The Daily Mail editorialized that while Osborne’s speech was a “strong dose of reality,” he “failed to spell out where he hopes to find the alarming extra £37.6 billion needed to eliminate the annual shortfall by 2017-18 (and that’s before we even start paying off our accumulated debts).”
Carl Emmerson, deputy director of the Institute for Fiscal Studies, also insisted on the need to impose far more stringent austerity, pointing out that by next March the government would be just over halfway to the budget surplus. “There is no way we are four-fifths of the way through the cuts,” he complained.
The Financial Times said Osborne wanted “to remind voters of the tough times still to come,” and pointed to recent analysis from the Office of Budget Responsibility which estimated that the government’s current plans required cutting “day-to-day public service spending by at least another 4 percent of national income—which amounts to almost £70 billion in today’s prices.”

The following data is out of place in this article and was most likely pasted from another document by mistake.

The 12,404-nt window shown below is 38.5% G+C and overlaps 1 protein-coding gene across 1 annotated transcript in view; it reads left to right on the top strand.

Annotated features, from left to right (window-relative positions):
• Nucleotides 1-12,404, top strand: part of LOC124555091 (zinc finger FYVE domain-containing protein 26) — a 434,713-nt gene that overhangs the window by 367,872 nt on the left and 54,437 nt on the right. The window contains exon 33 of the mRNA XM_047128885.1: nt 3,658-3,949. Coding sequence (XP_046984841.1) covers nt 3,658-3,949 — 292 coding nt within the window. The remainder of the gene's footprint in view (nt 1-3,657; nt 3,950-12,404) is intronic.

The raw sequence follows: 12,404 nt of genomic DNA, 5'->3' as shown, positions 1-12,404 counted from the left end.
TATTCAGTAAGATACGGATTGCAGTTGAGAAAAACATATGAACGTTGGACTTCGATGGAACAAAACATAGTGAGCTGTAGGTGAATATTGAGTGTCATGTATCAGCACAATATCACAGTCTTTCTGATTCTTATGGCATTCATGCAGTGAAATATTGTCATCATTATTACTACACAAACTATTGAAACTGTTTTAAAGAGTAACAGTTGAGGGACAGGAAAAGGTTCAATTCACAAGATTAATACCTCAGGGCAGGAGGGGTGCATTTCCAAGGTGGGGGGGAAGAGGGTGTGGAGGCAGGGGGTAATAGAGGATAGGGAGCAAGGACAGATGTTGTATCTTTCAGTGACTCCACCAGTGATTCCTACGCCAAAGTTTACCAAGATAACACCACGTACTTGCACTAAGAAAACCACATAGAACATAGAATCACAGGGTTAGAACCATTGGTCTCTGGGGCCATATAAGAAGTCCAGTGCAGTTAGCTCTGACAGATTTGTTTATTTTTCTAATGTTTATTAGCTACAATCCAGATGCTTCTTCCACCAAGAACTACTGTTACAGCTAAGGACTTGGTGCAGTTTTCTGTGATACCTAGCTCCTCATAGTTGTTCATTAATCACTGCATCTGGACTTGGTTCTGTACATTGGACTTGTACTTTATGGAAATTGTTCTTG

After more than half a decade in which unprecedented social devastation has been forced through with no popular mandate, Osborne’s speech was a moment of monumental hubris. All the cuts have gone through so far, only due to the collaboration of the trade union bureaucracy and its backers in the various pseudo-left outfits such as the Socialist Workers Party and Socialist Party.
The Scottish independence referendum last month revealed the mass discontent with all three parties of big business, with a post-referendum survey finding that 74 percent of those who voted Yes to independence cited “disaffection with Westminster politics” as one of the main reasons for how they voted. Those who voted No also did so with no love for the major parties. Moreover, hatred of these parties is not a Scottish phenomenon. It extends from Land’s End to John o’Groats.